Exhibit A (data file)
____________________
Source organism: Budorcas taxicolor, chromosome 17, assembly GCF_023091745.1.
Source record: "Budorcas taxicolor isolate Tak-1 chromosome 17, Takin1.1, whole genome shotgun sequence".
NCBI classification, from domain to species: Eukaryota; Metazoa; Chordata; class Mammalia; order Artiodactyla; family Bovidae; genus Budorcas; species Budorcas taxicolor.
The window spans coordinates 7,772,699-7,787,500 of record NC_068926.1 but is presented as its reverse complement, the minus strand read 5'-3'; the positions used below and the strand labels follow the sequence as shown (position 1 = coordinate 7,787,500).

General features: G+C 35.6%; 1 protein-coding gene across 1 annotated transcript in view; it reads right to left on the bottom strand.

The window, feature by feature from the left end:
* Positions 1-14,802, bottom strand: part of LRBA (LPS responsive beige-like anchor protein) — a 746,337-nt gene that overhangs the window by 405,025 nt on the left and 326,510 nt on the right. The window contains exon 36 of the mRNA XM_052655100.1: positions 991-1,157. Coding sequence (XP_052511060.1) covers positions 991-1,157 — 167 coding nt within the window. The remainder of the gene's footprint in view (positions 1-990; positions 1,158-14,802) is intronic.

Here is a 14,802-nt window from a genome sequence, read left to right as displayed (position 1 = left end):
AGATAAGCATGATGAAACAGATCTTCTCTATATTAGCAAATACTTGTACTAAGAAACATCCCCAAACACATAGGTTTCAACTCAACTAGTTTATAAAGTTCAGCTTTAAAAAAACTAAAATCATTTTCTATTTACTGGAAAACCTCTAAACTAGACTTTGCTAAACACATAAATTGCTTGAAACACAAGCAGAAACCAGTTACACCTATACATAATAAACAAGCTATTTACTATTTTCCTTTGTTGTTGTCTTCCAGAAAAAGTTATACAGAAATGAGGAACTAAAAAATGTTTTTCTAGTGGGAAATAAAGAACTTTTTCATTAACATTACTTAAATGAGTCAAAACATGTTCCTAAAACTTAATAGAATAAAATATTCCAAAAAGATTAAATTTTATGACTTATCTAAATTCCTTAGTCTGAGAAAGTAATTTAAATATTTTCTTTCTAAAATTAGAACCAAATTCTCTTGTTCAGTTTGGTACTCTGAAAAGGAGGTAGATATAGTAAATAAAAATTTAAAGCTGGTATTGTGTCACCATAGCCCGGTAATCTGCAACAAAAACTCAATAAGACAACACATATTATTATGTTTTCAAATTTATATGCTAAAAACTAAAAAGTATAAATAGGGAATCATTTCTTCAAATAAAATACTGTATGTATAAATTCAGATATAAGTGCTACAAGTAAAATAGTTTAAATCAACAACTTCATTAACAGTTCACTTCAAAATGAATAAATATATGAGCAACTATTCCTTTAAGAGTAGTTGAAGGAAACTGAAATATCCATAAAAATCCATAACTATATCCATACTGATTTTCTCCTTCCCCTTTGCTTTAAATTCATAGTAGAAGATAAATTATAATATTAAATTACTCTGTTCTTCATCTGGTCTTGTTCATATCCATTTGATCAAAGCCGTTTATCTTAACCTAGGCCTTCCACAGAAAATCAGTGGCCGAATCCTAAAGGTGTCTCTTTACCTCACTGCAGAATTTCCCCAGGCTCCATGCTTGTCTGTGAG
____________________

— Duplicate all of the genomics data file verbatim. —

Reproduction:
Source organism: Budorcas taxicolor, chromosome 17, assembly GCF_023091745.1.
Source record: "Budorcas taxicolor isolate Tak-1 chromosome 17, Takin1.1, whole genome shotgun sequence".
NCBI classification, from domain to species: Eukaryota; Metazoa; Chordata; class Mammalia; order Artiodactyla; family Bovidae; genus Budorcas; species Budorcas taxicolor.
The window spans coordinates 7,772,699-7,787,500 of record NC_068926.1 but is presented as its reverse complement, the minus strand read 5'-3'; the positions used below and the strand labels follow the sequence as shown (position 1 = coordinate 7,787,500).

General features: G+C 35.6%; 1 protein-coding gene across 1 annotated transcript in view; it reads right to left on the bottom strand.

The window, feature by feature from the left end:
* Positions 1-14,802, bottom strand: part of LRBA (LPS responsive beige-like anchor protein) — a 746,337-nt gene that overhangs the window by 405,025 nt on the left and 326,510 nt on the right. The window contains exon 36 of the mRNA XM_052655100.1: positions 991-1,157. Coding sequence (XP_052511060.1) covers positions 991-1,157 — 167 coding nt within the window. The remainder of the gene's footprint in view (positions 1-990; positions 1,158-14,802) is intronic.

Here is a 14,802-nt window from a genome sequence, read left to right as displayed (position 1 = left end):
AGATAAGCATGATGAAACAGATCTTCTCTATATTAGCAAATACTTGTACTAAGAAACATCCCCAAACACATAGGTTTCAACTCAACTAGTTTATAAAGTTCAGCTTTAAAAAAACTAAAATCATTTTCTATTTACTGGAAAACCTCTAAACTAGACTTTGCTAAACACATAAATTGCTTGAAACACAAGCAGAAACCAGTTACACCTATACATAATAAACAAGCTATTTACTATTTTCCTTTGTTGTTGTCTTCCAGAAAAAGTTATACAGAAATGAGGAACTAAAAAATGTTTTTCTAGTGGGAAATAAAGAACTTTTTCATTAACATTACTTAAATGAGTCAAAACATGTTCCTAAAACTTAATAGAATAAAATATTCCAAAAAGATTAAATTTTATGACTTATCTAAATTCCTTAGTCTGAGAAAGTAATTTAAATATTTTCTTTCTAAAATTAGAACCAAATTCTCTTGTTCAGTTTGGTACTCTGAAAAGGAGGTAGATATAGTAAATAAAAATTTAAAGCTGGTATTGTGTCACCATAGCCCGGTAATCTGCAACAAAAACTCAATAAGACAACACATATTATTATGTTTTCAAATTTATATGCTAAAAACTAAAAAGTATAAATAGGGAATCATTTCTTCAAATAAAATACTGTATGTATAAATTCAGATATAAGTGCTACAAGTAAAATAGTTTAAATCAACAACTTCATTAACAGTTCACTTCAAAATGAATAAATATATGAGCAACTATTCCTTTAAGAGTAGTTGAAGGAAACTGAAATATCCATAAAAATCCATAACTATATCCATACTGATTTTCTCCTTCCCCTTTGCTTTAAATTCATAGTAGAAGATAAATTATAATATTAAATTACTCTGTTCTTCATCTGGTCTTGTTCATATCCATTTGATCAAAGCCGTTTATCTTAACCTAGGCCTTCCACAGAAAATCAGTGGCCGAATCCTAAAGGTGTCTCTTTACCTCACTGCAGAATTTCCCCAGGCTCCATGCTTGTCTGTGAG